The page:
“There are thousands of planets now known, but we know them sort of indirectly,” Zaritsky said. “So we know there’s a planet there, but we don’t know what it looks like or anything, we haven’t taken a picture of it.

“We’re starting to, now, there are a few planets where we’ve actually taken a picture of the planet, but that’s very hard because you have this very bright star and a very faint planet,” he said.

The planets however, are not like Earth. They are large planets, bigger than Jupiter and very bright. GMT should be a step in allowing astronomers to take pictures of smaller and fainter planets, Zaritsky said.

Oven is rotating at 5 rpm when the Giant Magellan Telescope Fourth Primary mirror was cast on September 18, 2015. Photo by Ray Bertram, Richard F. Caris Mirror Lab, University of Arizona.
Oven is rotating at 5 rpm when the Giant Magellan Telescope Fourth Primary mirror was cast on September 18, 2015. Photo by Ray Bertram, Richard F. Caris Mirror Lab, University of Arizona.

These large mirrors being produced by the lab are actually not reflective when they leave Tucson. That process is done elsewhere and what the University produces is the large structures supporting the reflective surfaces.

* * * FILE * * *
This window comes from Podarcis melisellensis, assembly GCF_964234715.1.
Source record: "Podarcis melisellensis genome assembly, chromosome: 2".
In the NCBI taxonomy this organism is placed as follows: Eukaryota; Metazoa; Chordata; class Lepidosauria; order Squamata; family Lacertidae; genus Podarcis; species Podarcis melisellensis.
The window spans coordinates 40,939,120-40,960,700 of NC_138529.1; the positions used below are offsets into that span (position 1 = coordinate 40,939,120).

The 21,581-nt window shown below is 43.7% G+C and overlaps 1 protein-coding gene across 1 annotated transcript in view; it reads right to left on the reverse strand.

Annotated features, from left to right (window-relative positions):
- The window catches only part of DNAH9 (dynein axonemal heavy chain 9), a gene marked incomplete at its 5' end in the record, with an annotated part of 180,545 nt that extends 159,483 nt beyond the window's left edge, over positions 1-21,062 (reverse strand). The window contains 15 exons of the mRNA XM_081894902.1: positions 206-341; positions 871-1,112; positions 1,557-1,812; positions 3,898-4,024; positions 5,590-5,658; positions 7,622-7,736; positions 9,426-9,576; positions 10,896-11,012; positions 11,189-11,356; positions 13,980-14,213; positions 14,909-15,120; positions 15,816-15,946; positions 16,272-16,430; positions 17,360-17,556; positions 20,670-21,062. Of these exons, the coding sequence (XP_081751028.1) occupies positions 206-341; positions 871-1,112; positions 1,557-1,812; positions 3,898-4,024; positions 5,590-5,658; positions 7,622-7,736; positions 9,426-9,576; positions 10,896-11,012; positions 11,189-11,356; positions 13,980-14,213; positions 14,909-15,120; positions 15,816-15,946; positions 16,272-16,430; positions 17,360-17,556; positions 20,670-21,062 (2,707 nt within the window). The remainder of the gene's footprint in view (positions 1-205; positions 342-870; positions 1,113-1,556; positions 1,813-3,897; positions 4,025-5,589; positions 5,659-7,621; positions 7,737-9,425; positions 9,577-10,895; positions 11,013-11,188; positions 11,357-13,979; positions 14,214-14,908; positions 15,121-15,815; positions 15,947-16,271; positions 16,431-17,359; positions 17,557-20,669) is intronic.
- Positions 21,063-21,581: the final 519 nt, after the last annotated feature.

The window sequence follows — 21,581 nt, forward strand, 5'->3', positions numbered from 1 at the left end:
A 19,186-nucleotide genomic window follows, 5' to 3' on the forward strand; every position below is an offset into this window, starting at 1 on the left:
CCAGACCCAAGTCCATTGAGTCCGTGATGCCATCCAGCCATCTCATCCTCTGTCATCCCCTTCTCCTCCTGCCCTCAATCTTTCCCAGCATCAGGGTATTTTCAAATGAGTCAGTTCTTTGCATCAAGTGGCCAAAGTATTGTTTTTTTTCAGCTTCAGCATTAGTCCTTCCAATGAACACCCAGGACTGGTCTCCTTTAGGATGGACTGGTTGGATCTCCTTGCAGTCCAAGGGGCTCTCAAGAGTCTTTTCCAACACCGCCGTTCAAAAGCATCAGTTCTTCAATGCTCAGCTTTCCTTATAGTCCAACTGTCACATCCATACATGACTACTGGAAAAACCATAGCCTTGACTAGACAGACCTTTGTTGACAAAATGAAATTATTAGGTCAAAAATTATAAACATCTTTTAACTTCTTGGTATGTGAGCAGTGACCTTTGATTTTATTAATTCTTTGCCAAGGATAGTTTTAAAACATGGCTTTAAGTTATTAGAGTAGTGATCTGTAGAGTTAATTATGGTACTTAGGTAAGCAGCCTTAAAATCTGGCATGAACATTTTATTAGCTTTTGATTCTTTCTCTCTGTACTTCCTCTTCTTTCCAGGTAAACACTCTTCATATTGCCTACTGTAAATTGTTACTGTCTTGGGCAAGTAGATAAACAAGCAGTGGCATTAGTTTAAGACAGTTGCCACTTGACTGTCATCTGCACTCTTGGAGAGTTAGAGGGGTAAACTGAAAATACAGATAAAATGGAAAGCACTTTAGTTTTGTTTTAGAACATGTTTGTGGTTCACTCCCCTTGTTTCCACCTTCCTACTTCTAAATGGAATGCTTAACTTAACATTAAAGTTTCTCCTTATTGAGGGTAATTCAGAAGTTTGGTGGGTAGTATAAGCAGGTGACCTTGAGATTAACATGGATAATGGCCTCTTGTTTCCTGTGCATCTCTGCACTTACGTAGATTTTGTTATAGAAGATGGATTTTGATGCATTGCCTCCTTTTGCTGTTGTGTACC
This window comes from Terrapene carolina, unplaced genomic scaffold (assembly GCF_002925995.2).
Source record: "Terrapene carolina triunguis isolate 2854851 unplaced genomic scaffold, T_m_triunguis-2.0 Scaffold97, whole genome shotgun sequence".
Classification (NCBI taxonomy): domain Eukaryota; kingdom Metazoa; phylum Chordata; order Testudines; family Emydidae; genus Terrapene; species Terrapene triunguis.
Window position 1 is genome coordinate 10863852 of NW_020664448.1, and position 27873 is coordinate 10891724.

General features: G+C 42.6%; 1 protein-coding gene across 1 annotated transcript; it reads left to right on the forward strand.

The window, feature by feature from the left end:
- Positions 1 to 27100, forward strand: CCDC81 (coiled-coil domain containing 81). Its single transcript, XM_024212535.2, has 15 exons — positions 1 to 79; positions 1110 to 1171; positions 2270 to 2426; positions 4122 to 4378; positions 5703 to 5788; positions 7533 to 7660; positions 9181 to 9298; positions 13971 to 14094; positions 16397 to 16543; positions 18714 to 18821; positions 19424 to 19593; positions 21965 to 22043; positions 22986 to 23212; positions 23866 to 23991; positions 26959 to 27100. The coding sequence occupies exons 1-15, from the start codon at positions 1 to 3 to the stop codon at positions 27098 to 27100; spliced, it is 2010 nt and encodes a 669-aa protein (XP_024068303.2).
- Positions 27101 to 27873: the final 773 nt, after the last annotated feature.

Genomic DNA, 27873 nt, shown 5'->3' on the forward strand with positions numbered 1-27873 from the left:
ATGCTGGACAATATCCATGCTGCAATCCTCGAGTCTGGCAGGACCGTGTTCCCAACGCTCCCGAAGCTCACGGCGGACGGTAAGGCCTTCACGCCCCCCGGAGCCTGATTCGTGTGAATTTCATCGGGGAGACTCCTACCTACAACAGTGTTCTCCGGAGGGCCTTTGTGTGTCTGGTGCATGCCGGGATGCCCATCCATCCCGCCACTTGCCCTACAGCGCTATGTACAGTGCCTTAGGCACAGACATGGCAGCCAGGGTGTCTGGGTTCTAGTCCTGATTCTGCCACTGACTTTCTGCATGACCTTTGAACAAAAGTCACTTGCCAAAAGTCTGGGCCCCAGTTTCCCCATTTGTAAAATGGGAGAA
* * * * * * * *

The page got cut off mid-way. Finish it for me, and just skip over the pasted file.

“We call them mirrors, really they’re pieces of glass,” Zaritsky said. 

“We’re building, really the substrate, the thing that holds a very thin aluminum layer that is the reflective,” he said.

These large glass bases will eventually be given their reflective aluminum coating in Chile. Once there, they will be placed in a vacuum and have an evaporated mist of aluminum released that will settle evenly on the glass surface.

The coating process is the best way available to evenly coat the aluminum without leaving uneven patterns from spraying it directly on the surface. Once coated, the aluminum will only be a few atoms thick, Zaritsky said.

The benefit of coating the front of the glass as opposed to the back of the glass, like normal mirrors, is the light will not have to travel through the extra layer of glass before the astronomers can make their observation. Even a small portion of glass can change the light enough to degrade the sharpness of the image.